From Theory to Practice: Helping faculty incorporate career readiness into any classroom
The old saying that “those who can’t do, teach” couldn’t be further from the truth now, especially as students seek professors’ guidance based on experience and content expertise. Still, for many scholar-educators, the transition between the theoretical world of research to the practical needs of the classroom is daunting. What faculty development approaches ease the transition to help faculty create balanced learning environments that bridge content expertise to real life experience?
Key Themes: Institutional Strategy; Innovation in the Classroom; Faculty Development; Multidisciplinary Research
The Resilient Professor: Approaches to overcoming online teaching burnout
Reflected in the very nature of the TLC 2020 theme, online faculty wear many hats for their students: scholar, professional mentor, administrative guide, counselor. The pressure of fulfilling these roles can lead to teaching burnout. What tools and strategies allow online faculty to work with students efficiently so that they have sufficient time for self-care? What faculty self-care practices, in turn, allow them to better support their students?
Key Themes: Institutional Strategy; Innovation in the Classroom; Faculty Development; Multidisciplinary Research; Diversity, Equity, and Inclusion
Offering More Than a Degree: The future of higher-ed distance learning in a changing world
Political, environmental, and economic crises have always shaped the way the world learns because they redefine societies’ priorities and the nature of their resources. Distance education is capable not only of adapting to but also of leading these changes, evidenced in the mass shift to online learning during the COVID-19 pandemic. Amidst political, environmental, and economic unpredictability, what will be the priorities of higher-ed distance learning in the future? What will distance learning resources look like? How will these elements, in turn, reshape the world?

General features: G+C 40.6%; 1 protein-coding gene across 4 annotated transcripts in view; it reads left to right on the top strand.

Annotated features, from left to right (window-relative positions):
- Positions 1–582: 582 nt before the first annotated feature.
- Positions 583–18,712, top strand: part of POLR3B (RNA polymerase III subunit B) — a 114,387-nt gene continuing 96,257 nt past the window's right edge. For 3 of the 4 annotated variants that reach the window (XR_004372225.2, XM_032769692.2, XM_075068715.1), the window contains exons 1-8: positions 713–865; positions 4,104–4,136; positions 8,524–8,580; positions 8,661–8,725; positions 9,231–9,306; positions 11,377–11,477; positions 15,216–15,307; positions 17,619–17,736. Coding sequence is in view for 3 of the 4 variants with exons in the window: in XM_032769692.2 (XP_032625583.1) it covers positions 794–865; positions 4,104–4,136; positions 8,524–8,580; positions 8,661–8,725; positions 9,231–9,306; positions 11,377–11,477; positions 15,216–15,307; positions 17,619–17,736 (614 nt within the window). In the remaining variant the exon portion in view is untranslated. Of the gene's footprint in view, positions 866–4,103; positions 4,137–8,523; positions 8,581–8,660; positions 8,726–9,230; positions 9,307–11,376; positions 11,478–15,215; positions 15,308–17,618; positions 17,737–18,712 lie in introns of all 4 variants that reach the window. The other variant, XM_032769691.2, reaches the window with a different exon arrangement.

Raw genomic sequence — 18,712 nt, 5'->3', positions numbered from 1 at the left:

Key Themes: Institutional Strategy; Innovation in the Classroom; Multidisciplinary Research; Diversity, Equity, and Inclusion
The TLC 2020 steering committee will review all proposals and offer invitations to those whose content and engagement strategies are most applicable to the conference's aims.
Panel Track (Two 30-minute live presentations)
Panel track participants will share their own work pertaining to their panel topics in a 30-minute individual live presentation. Then, they will return to contribute to a 30-minute chair-moderated discussion with their fellow panelists. Panels allow participants to engage with other thought leaders in interdisciplinary dialogues toward actionable ideas.
Individual Live Presentation (30 minutes)
Live presentations are opportunities to share topics of interest, lessons learned, foresight, or evidence of impact related to one of the key themes in online education. Maximum of four presenters.
ePoster (Maximum 10 minutes)
The ePoster format provides presenters the option to examine an issue through informal, brief presentations of effective practices, research findings, or technical solutions. Presenters will prepare a prerecorded presentation on their topics not to exceed 10 minutes in length. The pre-recorded ePoster will be due October 3, 2020. Maximum of two presenters.
Interactive Workshop (30 minutes)
Interactive workshops offer audiences deeper examinations of teaching and learning best practices. In workshops, audiences and presenters work together by practicing new tools and discussing approaches to challenges they face in their fields. Maximum of three presenters.
June 30: Proposal deadline
July 30: Invitations to presenters
August 15: Deadline for presenters to accept invitations
September 15: Schedule is published
October 20: Presentation outlines due to chairs
November 2: ePosters launch
November 3-5: Live conference